SHANGHAI, May. 31 (SMM) –
The latest data from China customs show China’s lead concentrate imports in May totaled 140,300 mt, up sharply by 45.07% from the 96,700 mt in April. Total imports through the first five months of 2014 amounted to 627,200 mt, up 15.36% YoY.
The shipments arriving in May were largely booked in April or early May, except for imports under long-term contracts. During this period of time, the Shanghai/LME lead price ratio hovered near 6.5-6.7, while RMB also continued to depreciate. Despite these unfavorable conditions, lead concentrate imports rose significantly, which SMM believes was due largely to three factors.
First, large volumes of lead concentrates were imported under long-term contracts, which are closely related to fixed agreements and features extended booking periods, but not as much dependent upon the low Shanghai/LME lead price ratio over the past few months.
Second, a high proportion of these shipments consisted of low-grade lead concentrates. Despite marked increases in import volumes during May, high-grade lead concentrate from traditional suppliers decreased. Imports of high-grade lead concentrate from the US, Russia, Peru, Australia, and Mexico accounted for only 40% of the total in May, compared to 50% in April. Imports of low-grade lead concentrate from Namibia, Nigeria, South Africa, and Spain, however, rose in the same month. Low-grade lead concentrate gained favor with companies suffering losses from imports since the raw material for lead smelting was more competitive on TC and other metals content in relation to high-grade concentrate.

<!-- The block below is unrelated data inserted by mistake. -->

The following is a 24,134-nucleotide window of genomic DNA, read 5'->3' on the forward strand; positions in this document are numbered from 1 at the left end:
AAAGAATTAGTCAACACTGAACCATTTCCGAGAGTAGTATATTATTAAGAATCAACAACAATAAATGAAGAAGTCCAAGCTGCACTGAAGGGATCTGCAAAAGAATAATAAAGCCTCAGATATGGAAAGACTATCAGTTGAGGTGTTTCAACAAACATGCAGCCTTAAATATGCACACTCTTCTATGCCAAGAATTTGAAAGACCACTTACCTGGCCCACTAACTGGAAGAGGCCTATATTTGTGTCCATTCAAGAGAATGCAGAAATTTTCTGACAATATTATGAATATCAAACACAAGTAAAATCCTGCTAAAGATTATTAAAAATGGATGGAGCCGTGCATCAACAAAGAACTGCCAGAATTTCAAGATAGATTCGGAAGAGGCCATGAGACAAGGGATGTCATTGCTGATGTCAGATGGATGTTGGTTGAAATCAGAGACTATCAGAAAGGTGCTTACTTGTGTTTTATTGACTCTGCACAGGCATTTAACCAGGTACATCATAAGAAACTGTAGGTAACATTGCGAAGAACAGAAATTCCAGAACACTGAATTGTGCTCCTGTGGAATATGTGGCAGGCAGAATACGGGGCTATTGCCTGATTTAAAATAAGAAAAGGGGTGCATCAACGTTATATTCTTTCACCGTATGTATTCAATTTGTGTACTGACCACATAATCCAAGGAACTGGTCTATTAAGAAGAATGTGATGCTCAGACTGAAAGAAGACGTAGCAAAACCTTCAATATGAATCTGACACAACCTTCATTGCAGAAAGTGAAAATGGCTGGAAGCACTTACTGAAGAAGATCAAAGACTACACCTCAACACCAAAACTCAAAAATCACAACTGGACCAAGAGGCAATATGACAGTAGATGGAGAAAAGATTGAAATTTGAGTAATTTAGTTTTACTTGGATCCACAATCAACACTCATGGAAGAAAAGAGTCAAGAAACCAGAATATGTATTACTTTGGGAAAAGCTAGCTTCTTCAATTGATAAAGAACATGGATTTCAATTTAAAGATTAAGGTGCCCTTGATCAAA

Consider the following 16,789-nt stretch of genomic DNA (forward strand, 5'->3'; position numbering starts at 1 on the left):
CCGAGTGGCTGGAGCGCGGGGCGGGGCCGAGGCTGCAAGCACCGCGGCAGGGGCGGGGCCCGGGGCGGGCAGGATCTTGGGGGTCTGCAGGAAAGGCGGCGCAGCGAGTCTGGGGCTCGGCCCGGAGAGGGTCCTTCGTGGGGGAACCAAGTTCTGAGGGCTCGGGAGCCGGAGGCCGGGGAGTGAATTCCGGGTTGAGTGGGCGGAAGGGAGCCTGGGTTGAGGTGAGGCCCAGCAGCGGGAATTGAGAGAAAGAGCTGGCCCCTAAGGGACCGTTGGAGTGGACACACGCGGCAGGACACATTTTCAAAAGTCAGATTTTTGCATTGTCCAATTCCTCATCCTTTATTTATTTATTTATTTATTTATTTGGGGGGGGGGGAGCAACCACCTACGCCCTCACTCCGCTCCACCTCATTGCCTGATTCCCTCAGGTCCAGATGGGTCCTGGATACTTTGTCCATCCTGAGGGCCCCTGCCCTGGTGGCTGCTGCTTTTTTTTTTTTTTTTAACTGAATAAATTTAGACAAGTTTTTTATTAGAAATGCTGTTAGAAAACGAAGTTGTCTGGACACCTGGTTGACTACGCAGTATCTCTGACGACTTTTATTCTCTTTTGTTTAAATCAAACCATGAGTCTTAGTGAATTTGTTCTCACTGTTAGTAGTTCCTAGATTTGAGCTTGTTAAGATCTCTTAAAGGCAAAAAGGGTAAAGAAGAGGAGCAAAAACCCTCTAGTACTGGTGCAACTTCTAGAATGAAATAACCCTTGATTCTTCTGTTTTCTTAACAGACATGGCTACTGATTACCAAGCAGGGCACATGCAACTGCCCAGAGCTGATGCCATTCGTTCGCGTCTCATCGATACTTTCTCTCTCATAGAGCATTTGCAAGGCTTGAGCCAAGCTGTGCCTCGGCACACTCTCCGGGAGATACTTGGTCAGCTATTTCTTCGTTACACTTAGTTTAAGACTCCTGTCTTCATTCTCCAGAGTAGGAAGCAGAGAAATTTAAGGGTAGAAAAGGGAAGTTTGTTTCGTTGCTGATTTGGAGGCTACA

Third, China’s primary lead smelters were starved of raw materials. SMM sources report shortages of lead concentrate in China had grown over the first five months of this year, prompting lead smelters to import concentrate in order to maintain stable production.
Data from China customs show China’s refined lead imports totaled only 6 mt during May, and that YTD imports through May were only 94 mt, down 80.46% from the same period last year. SMM believes the small import volumes were attributable to sufficient supply in China and relatively high prices for imported lead ingot.
Boosted by robust domestic demand, China’s lead alloy imports hit 1,740 mt in May and reached 13,000 mt for the first five months of the year.
Meanwhile, China’s refined lead exports fell in May by 34.42% MoM to 2,263 mt, but YTD exports through May rose by 83.27% YoY to 13,058 mt. China has maintained export volumes of over 2,000 mt since September 2013, of which the tolling trade from Hunan province contributes significantly. Most exports headed to Taiwan, Malaysia, South Korea, and Vietnam.
In addition, China’s lead plate exports in May were 2,679 mt, and YTD exports for the first five months of the year were 11,800 mt, which a recent SMM survey shows were shipped mostly to ASEAN member states.